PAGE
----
The proposal to allow firms to transfer a proportion of apprenticeship levy funds to other businesses is sound, but the process as currently mandated will not allow the construction and housebuilding sectors to use it effectively. That’s because the ability to transfer funds to just one other employer is not reflective of our sector’s diverse use of sub-contracting.

Third, there is a fundamental problem with delivery. Without a fit-for-purpose delivery system, employers – particularly small and medium-sized enterprises (SME) – will struggle to deliver apprenticeships at scale. It is clear the problems associated with the CITB’s levy distribution in the past are now being potentially repeated by the apprenticeship levy framework.

Barriers include the fact that each training provider has a unique contract, which requires repeated due diligence – creating another hurdle for SMEs. Added to that, the lack of construction standards means providers are falling away and will not be replaced, resulting in some apprenticeships having no training or delivery capacity. There are also many risks around gaming the system and inadvertent outcomes in terms of the choice and cost of courses being run.

The CITB reforms need to accelerate change so that it starts to be felt on the ground. Many in the housebuilding industry will want the immediate focus to be on existing skills shortages – in bricklaying and quantity surveying, for example.

This is understandable and does need to be addressed, but the sector also needs to think strategically about its future needs and improved productivity.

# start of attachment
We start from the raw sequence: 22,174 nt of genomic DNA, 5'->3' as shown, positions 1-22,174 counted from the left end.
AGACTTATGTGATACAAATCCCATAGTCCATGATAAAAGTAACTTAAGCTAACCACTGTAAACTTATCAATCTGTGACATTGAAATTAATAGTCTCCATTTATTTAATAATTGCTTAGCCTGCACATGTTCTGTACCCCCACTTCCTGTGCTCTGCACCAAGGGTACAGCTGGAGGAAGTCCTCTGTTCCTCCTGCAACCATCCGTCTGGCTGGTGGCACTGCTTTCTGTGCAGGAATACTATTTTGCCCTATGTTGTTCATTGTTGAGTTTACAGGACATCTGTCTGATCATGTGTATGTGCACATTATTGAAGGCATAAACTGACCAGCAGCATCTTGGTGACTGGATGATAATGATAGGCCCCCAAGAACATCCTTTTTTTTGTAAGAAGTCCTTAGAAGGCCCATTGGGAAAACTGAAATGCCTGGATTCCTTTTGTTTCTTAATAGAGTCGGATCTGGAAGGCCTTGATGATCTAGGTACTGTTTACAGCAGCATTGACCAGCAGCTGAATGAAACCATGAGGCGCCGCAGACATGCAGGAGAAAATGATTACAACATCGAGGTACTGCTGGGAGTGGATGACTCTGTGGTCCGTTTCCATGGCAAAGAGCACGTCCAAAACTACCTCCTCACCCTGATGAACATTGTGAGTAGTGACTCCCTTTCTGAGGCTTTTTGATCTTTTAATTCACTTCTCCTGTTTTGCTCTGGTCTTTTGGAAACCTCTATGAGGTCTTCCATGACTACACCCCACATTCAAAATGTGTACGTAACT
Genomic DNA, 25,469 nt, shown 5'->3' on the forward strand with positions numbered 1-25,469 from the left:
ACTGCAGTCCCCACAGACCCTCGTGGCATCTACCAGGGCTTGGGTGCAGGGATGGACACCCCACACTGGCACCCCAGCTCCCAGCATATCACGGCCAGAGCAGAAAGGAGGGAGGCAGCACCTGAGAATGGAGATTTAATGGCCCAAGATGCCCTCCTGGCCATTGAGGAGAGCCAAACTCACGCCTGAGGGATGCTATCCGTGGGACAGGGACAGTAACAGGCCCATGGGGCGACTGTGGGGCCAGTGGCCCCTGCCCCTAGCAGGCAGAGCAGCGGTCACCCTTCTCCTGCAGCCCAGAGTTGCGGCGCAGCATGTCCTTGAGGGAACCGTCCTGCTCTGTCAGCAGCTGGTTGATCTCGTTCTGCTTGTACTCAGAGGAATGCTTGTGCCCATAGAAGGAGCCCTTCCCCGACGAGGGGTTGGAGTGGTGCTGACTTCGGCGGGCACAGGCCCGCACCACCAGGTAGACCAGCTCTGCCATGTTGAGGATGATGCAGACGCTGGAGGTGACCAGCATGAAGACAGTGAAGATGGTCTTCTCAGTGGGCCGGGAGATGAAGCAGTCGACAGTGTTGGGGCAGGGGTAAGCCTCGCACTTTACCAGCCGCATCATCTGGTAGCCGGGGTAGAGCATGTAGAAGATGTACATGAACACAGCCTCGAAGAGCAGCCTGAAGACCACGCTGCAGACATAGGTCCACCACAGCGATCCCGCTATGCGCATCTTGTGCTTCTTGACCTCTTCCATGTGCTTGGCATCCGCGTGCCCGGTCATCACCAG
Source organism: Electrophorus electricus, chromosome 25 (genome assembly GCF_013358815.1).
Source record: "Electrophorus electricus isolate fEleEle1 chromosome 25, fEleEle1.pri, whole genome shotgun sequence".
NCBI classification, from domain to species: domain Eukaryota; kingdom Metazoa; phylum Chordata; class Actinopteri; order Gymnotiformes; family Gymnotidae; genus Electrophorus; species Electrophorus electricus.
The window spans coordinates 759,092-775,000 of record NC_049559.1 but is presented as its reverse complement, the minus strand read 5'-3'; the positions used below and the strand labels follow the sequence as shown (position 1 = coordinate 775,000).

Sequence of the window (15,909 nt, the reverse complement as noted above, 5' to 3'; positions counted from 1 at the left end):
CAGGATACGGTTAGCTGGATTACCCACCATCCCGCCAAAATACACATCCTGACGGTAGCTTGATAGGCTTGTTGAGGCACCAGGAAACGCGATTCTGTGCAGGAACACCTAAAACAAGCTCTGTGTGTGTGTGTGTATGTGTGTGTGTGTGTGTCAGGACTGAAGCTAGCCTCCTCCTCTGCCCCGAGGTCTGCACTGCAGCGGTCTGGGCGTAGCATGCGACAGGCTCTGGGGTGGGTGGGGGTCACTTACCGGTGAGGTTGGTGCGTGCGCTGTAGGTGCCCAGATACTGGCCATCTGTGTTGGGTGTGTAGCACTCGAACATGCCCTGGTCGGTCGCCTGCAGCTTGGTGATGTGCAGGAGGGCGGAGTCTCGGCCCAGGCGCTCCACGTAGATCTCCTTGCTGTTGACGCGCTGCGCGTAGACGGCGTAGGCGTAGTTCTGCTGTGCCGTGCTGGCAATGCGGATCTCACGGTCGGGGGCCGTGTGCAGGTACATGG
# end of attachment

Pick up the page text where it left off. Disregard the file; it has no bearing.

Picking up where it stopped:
New technology

CITB has a large role to play here in helping ‘pump prime’ a new set of competencies and career families that embrace precision manufacturing and digital construction.

Everyone, from SMEs to large players, and design offices to site operatives, will over the next few years be affected by what in some instances could be dramatic technology-led change. The beginnings of this revolution have become apparent over the past 12 months, with some of the most interesting developments being in technology, such as augmented reality and on-site robotics/drones that will be used en masse by SMEs.

The standards we set now need to offer the next generation of young people the opportunity to work in a more diverse and attractive industry, enhancing social mobility and motivating them to deliver high-quality work in a way that reflects the 21st century industrial landscape. This will pose a serious challenge for training providers, who need to find and recruit teachers and lecturers who understand the future, not the past.

In summary, a new skills and training landscape is beckoning. But for this to be realised, we need three things.

First, we need to resolve some of the systemic and institutional barriers to progress. Second, the CITB agenda for change must accelerate. And third, the industry itself must increasingly take responsibility for future-proofing the skills it will need in the years ahead. If we can do all of this, we stand a chance of delivering the additional homes this country needs, to a consistently high standard, and with a well-motivated workforce taking pride in making a difference to our society.

Mark Farmer, founding director and chief executive, Cast Consultancy